News Feature

Castine
Originally published in Castine Patriot, August 3, 2017
Immigration connects Castine and Romania

Recounting a journey

Emil Dobrescu recounted his journey as an immigrant to the United States during a talk at the Hutchins Education Center at the Wilson Museum on July 24.

Photo by Monique Labbe Order prints of selected PBP photos.

by Monique Labbe

In 1988, Emil Dobrescu fled the government oppression of Romania in search of freedom. Before that, though, a passion he developed for studying Native American culture led to correspondence with several organizations in the United States. One of those correspondences led to a decades-long letter exchange between Dobrescu and the Wilson Museum’s Elinore Doudiet. Those letter exchanges created a relationship that changed Dobrescu’s life and continued until Doudiet’s death in 2004.

Dobrescu recounted his journey from Romania to the United States, where he became a citizen in 1996, during a talk at the Hutchins Center on July 24.

“If not for Mrs. Doudiet, I don’t know where I would be,” said Dobrescu, noting that the letters they exchanged kept his spirits up throughout the eight-year process of immigrating and obtaining citizenship.

Dobrescu left Romania for Israel in 1988, under the false pretense of being a Jew visiting relatives in that country. At that time, Romania had an agreement with Israel that Jews would be allowed to leave the country only to go to Israel.

“Romania was in such oppression that we were not allowed to have relations with anybody outside of the country,” said Dobrescu. “Any letters, any mail that came in went through the eyes of the customs officers first. If it was deemed acceptable, it would then be delivered to the post office.”

This did not stop Dobrescu from communicating with the world outside of Romania, and when he wrote to several societies requesting information on Native American cultures, only a handful wrote back. One of those people was Doudiet.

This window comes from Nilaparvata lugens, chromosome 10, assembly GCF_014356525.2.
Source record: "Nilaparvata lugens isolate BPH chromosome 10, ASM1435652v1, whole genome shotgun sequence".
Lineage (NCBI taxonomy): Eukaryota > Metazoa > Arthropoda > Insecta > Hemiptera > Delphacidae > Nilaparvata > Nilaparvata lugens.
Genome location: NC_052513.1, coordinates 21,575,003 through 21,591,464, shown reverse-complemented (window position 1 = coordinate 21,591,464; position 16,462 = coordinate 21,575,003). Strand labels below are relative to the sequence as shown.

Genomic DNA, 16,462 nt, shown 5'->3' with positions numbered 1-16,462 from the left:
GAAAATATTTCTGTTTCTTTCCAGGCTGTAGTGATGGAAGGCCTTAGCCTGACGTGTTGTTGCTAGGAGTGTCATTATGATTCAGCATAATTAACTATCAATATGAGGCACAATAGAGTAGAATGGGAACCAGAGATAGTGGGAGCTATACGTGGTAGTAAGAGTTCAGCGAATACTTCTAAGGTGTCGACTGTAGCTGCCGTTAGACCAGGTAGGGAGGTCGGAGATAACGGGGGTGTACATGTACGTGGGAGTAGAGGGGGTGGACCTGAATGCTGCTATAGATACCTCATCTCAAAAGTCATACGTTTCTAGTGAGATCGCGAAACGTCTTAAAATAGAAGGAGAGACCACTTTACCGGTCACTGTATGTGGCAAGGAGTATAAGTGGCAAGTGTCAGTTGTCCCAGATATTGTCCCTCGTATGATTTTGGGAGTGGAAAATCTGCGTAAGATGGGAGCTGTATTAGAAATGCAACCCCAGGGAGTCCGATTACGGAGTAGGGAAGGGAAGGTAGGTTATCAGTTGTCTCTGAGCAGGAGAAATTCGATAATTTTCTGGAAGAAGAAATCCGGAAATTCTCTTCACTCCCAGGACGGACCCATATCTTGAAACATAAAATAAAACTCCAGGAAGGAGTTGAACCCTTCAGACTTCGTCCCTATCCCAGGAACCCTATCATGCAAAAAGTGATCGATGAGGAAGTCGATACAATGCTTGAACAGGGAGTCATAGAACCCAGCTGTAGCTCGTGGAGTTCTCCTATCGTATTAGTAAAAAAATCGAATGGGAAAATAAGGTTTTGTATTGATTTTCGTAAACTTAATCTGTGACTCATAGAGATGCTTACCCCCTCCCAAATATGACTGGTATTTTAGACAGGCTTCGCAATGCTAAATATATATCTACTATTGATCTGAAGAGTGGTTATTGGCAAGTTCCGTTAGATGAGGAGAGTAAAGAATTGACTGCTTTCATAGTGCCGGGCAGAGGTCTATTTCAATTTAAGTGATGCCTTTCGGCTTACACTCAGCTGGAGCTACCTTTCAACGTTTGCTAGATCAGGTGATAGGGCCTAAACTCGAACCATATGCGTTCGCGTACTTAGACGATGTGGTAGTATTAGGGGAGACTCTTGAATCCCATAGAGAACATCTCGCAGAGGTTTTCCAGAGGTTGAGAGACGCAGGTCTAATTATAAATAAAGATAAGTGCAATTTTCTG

Dobrescu continued to communicate with Doudiet throughout his journey, particularly when he arrived in Greece through a “series of events.” Dobrescu lived in Greece for two years, burying himself in learning the language so that he would be able to obtain work and pass as a Greek citizen.

“At that time in Greece, you received a blue card as an immigrant saying they could not deport you, but you were not allowed to work. So I was faced with two options; work until they found out I wasn’t a citizen and go to jail, or work and hope they didn’t figure out who I was. I didn’t want to go to jail,” he said.

Because of his dark complexion and his ability to pick up the language, Dobrescu was able to acquire jobs here and there, though living with the fear of being found out wore at the young immigrant.

“At one point I was let go from work and I spent almost a week without food,” he said. “I was tired and hungry, but letters from Mrs. Doudiet kept me going. She did not sympathize for me, she told me to keep going, that I could do it.”

Around this time, Doudiet had sent Dobrescu a check for $500 American dollars, telling him to use it to help him get by. Dobrescu said that money was a “last resort,” and did not end up using it. When he sent it back to Doudiet, instead of putting the money back into the account, she opened an account in both their names and deposited the money into that account.

In 1990, Doudiet reached out to a United Methodist Church in New York. She told the church she would make a donation to them, provided they would sponsor Dobrescu to come to the United States. The church obliged, and that year Dobrescu found himself on American soil. He lived in North Carolina under sponsorship, and was able to attend college at the University of Arizona to study linguistics and Native American Anthropology.

In 1994 Dobrescu came to Castine to meet Doudiet for the first time. He would travel back a couple more times before her death, but they remained in contact between then.

“It didn’t matter if we saw each other every year, or even wrote each other every year,” he said. “The only time that wasn’t enough was when she was sick. We just knew our relationship was strong.”

Now in his 50s, Dobrescu continues to raise awareness about immigration through his story. He lives in Kentucky and works for the Internet department of Spectrum.

“I was lucky to create relationships along the way that ultimately led me here,” he said. “But the Wilson Museum, and Mrs. Doudiet, hold a very special place in my heart.”